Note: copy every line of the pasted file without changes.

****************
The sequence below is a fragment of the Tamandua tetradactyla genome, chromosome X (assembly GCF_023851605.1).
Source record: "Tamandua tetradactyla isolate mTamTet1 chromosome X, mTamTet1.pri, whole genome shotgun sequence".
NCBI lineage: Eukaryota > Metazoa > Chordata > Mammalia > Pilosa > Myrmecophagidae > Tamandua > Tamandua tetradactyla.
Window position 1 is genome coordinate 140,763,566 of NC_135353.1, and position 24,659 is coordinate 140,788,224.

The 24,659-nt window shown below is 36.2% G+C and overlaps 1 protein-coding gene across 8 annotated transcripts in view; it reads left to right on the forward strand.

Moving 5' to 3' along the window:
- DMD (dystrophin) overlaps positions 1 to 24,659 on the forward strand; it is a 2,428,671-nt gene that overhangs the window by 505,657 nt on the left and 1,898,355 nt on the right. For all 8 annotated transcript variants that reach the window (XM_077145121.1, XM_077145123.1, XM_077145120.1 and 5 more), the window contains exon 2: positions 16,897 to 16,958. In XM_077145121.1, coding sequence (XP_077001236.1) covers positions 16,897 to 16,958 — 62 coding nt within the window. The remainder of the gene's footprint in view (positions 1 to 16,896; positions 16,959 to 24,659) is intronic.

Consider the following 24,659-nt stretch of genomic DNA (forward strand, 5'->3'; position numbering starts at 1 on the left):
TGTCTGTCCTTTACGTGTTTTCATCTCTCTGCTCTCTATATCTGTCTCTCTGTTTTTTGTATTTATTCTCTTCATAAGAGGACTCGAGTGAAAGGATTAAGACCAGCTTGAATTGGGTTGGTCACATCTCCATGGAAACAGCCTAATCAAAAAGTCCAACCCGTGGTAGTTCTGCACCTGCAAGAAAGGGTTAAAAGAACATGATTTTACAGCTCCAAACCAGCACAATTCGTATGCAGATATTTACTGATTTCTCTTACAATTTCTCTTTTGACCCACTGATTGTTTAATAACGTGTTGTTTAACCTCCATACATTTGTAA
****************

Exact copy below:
The sequence below is a fragment of the Tamandua tetradactyla genome, chromosome X (assembly GCF_023851605.1).
Source record: "Tamandua tetradactyla isolate mTamTet1 chromosome X, mTamTet1.pri, whole genome shotgun sequence".
NCBI lineage: Eukaryota > Metazoa > Chordata > Mammalia > Pilosa > Myrmecophagidae > Tamandua > Tamandua tetradactyla.
Window position 1 is genome coordinate 140,763,566 of NC_135353.1, and position 24,659 is coordinate 140,788,224.

The 24,659-nt window shown below is 36.2% G+C and overlaps 1 protein-coding gene across 8 annotated transcripts in view; it reads left to right on the forward strand.

Moving 5' to 3' along the window:
- DMD (dystrophin) overlaps positions 1 to 24,659 on the forward strand; it is a 2,428,671-nt gene that overhangs the window by 505,657 nt on the left and 1,898,355 nt on the right. For all 8 annotated transcript variants that reach the window (XM_077145121.1, XM_077145123.1, XM_077145120.1 and 5 more), the window contains exon 2: positions 16,897 to 16,958. In XM_077145121.1, coding sequence (XP_077001236.1) covers positions 16,897 to 16,958 — 62 coding nt within the window. The remainder of the gene's footprint in view (positions 1 to 16,896; positions 16,959 to 24,659) is intronic.

Consider the following 24,659-nt stretch of genomic DNA (forward strand, 5'->3'; position numbering starts at 1 on the left):
TGTCTGTCCTTTACGTGTTTTCATCTCTCTGCTCTCTATATCTGTCTCTCTGTTTTTTGTATTTATTCTCTTCATAAGAGGACTCGAGTGAAAGGATTAAGACCAGCTTGAATTGGGTTGGTCACATCTCCATGGAAACAGCCTAATCAAAAAGTCCAACCCGTGGTAGTTCTGCACCTGCAAGAAAGGGTTAAAAGAACATGATTTTACAGCTCCAAACCAGCACAATTCGTATGCAGATATTTACTGATTTCTCTTACAATTTCTCTTTTGACCCACTGATTGTTTAATAACGTGTTGTTTAACCTCCATACATTTGTAA